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What will the Sunshine Provisions mean for healthcare conventions?

HCEAThe 2010 federal Patient Protection and Affordable Care Act (aka the federal healthcare reform law) contains game-changing provisions that take healthcare convention marketing compliance to a whole new level. It is important to understand the background behind and the impact of this law because in many cases, pharmaceutical and medical device exhibitors are already making changes to their programs.

The Origin of the Sunshine Provisions
Language from a bill originally called the Physician Payments Sunshine Act was included in the final approved version of the healthcare reform act. This provision requires the electronic disclosure to the Department of Health & Human Services of any “payment or other transfer of value” given to a “covered recipient.” The act now defines “covered recipient” as a physician or a teaching hospital. Examples of transfers of value covered by the law include gifts, entertainment, food and travel.

Dollar Limits and Notable Exceptions
Healthcare companies will not be required to report any gifts worth less “than $10, unless the aggregate amount transferred to, requested by, or designated on behalf of the covered recipient by the applicable manufacturer during the calendar year exceeds $100.” The limits will be adjusted for inflation: “After 2012, the dollar amounts specified in the preceding sentence shall be increased by the same percentage as the percentage increase in the consumer price index.” Also excluded are “product samples that are not intended to be sold and are intended for patient use,” and “educational materials that directly benefit patients or are intended for patient use.”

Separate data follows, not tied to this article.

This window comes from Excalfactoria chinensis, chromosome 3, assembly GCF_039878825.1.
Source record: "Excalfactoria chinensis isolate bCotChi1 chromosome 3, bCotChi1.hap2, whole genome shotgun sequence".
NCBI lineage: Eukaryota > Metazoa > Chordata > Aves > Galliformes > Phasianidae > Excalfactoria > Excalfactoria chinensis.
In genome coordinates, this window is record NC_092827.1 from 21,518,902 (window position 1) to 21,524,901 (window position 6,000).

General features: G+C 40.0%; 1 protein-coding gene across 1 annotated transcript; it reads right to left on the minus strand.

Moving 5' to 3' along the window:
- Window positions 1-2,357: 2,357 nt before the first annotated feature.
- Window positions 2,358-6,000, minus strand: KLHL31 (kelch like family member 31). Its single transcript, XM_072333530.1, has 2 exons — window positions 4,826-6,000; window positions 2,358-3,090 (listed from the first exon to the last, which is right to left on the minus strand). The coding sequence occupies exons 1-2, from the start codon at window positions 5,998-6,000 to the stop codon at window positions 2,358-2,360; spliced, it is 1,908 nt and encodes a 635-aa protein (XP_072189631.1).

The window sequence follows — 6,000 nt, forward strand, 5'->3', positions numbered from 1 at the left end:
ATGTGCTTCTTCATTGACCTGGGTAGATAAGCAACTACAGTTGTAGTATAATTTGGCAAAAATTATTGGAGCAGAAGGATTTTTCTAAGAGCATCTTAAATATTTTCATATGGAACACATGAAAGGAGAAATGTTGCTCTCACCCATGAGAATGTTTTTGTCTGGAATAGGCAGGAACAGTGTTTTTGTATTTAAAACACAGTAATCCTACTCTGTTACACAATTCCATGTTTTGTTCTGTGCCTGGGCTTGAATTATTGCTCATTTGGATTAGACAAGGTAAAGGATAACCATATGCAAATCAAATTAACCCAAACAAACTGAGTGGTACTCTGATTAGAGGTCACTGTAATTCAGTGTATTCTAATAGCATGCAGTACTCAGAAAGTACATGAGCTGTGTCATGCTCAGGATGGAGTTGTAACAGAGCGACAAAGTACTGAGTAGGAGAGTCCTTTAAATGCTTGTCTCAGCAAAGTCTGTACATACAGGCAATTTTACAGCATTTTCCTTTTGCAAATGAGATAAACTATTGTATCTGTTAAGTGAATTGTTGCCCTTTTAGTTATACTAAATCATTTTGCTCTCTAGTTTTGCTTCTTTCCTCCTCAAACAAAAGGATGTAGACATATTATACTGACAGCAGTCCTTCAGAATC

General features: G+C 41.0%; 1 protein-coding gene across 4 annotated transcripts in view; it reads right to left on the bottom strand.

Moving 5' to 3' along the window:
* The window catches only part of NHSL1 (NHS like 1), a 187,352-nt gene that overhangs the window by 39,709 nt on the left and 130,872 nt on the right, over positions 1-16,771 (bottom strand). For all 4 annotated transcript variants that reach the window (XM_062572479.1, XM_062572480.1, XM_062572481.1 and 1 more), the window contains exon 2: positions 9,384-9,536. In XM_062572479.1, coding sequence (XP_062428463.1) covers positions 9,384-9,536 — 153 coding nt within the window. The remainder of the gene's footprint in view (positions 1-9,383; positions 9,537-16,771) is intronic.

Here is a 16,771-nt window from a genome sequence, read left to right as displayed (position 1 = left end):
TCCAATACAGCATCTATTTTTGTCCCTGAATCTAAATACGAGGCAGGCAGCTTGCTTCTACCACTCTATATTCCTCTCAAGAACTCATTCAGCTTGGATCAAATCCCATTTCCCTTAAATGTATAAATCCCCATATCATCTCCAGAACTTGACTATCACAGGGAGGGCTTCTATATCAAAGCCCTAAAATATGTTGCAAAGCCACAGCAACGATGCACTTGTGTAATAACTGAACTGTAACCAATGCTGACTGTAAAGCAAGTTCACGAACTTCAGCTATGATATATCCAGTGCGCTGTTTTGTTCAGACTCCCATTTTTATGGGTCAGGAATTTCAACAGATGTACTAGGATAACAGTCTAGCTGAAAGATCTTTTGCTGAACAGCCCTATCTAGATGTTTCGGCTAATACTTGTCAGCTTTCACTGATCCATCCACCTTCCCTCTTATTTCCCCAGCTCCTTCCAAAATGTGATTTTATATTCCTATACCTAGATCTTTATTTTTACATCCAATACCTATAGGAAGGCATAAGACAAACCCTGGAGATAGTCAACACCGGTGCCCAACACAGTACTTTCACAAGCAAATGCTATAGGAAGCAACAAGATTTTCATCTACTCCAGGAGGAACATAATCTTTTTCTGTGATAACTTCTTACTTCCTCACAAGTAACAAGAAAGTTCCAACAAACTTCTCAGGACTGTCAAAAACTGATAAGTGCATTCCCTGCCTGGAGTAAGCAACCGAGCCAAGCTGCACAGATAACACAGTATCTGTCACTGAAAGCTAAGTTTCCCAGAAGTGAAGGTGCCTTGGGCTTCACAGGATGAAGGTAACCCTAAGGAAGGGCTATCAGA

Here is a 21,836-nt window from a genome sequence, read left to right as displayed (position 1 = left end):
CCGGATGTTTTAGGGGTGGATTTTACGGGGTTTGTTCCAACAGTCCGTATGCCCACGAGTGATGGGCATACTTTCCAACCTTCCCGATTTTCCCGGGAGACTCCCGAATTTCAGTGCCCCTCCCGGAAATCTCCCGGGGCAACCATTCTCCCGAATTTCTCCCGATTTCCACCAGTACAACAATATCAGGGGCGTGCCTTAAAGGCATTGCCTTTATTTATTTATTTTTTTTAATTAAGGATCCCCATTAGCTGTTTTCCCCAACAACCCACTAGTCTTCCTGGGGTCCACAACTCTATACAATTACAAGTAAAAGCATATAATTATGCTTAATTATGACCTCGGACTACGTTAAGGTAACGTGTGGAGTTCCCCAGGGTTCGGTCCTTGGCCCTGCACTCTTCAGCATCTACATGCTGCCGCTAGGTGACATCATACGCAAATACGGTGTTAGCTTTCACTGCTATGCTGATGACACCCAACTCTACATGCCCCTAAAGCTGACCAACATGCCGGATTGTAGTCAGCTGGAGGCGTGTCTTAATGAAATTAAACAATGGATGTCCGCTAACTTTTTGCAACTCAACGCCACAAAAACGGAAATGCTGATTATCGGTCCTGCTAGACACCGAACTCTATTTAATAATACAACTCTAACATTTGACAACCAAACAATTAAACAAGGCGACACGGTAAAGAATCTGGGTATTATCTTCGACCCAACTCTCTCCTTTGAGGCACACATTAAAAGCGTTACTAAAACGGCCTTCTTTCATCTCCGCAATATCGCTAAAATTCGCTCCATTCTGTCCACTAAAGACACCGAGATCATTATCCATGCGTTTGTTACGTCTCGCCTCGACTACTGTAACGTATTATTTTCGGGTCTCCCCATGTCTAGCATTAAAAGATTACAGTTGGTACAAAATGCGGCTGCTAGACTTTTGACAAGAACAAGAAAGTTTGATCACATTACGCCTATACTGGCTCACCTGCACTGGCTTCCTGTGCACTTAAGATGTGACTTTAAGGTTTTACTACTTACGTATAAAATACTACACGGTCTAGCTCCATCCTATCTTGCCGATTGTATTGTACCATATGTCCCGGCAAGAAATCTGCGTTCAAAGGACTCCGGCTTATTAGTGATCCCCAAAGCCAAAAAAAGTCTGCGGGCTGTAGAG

Penalties for Not Reporting
For failing to report transfers of value, the law allows for a penalty of “not less than $1,000, but not more than $10,000, for each payment or other transfer of value or ownership or investment interest not reported.” Penalties per year “shall not exceed $150,000.” For knowingly failing to report, the penalty range is $10,000 to $100,000, and the per-year maximum is $1 million.

The Latest
An early draft of the official implementation guidelines for complying with the Sunshine Provisions was released on December 14, 2011. Even though the original law required that healthcare companies start collecting data on January 1, 2012, a press release from the Centers for Medicare & Medicaid Services (CMS), the agency responsible for developing the rules, states that “CMS is proposing that data collection will not begin on Jan. 1, 2012 and that manufacturers … do not need to begin data collection until final regulations are issued.” Part of the data that will need to be collected and reported will be the National Provider Identifier (NPI), or numbers of physicians to whom items of value are given.

Comments on this initial draft are due February 17, 2012. The document contains extensive details on how to comply with the Sunshine provisions but also indicates that CMS is still deciding on some of the final rules for certain sections. For example, the rules state that “we are also considering whether we should require … that applicable manufacturers report another unique identifier, such as State license number, for physicians who are identified, but do not have an NPI.” Other key provisions in the draft rules include the following:

  • Healthcare companies will not need to report food items such as buffet meals, snacks or coffee given out at exhibit booths at healthcare conferences or other similar events where it would be hard for the companies to determine the identities of the individuals accepting the food.
  • The law’s original exemption for industry “transfers of value” through third-party entities has changed; according to the rules, if there is a reasonable expectation that healthcare companies will know the individuals receiving their value transfers, then the exclusion does not apply and the value must be reported.

Reports have indicated that a final version of the implementation rules can be expected in the second quarter of 2012. Once that is issued and the healthcare convention marketing industry gets into the thick of collecting and reporting data to be in compliance, interactions at medical meetings will never be the same.

Jennifer Palcher-Silliman is the director of content and education for the Healthcare Convention and Exhibitors Association.

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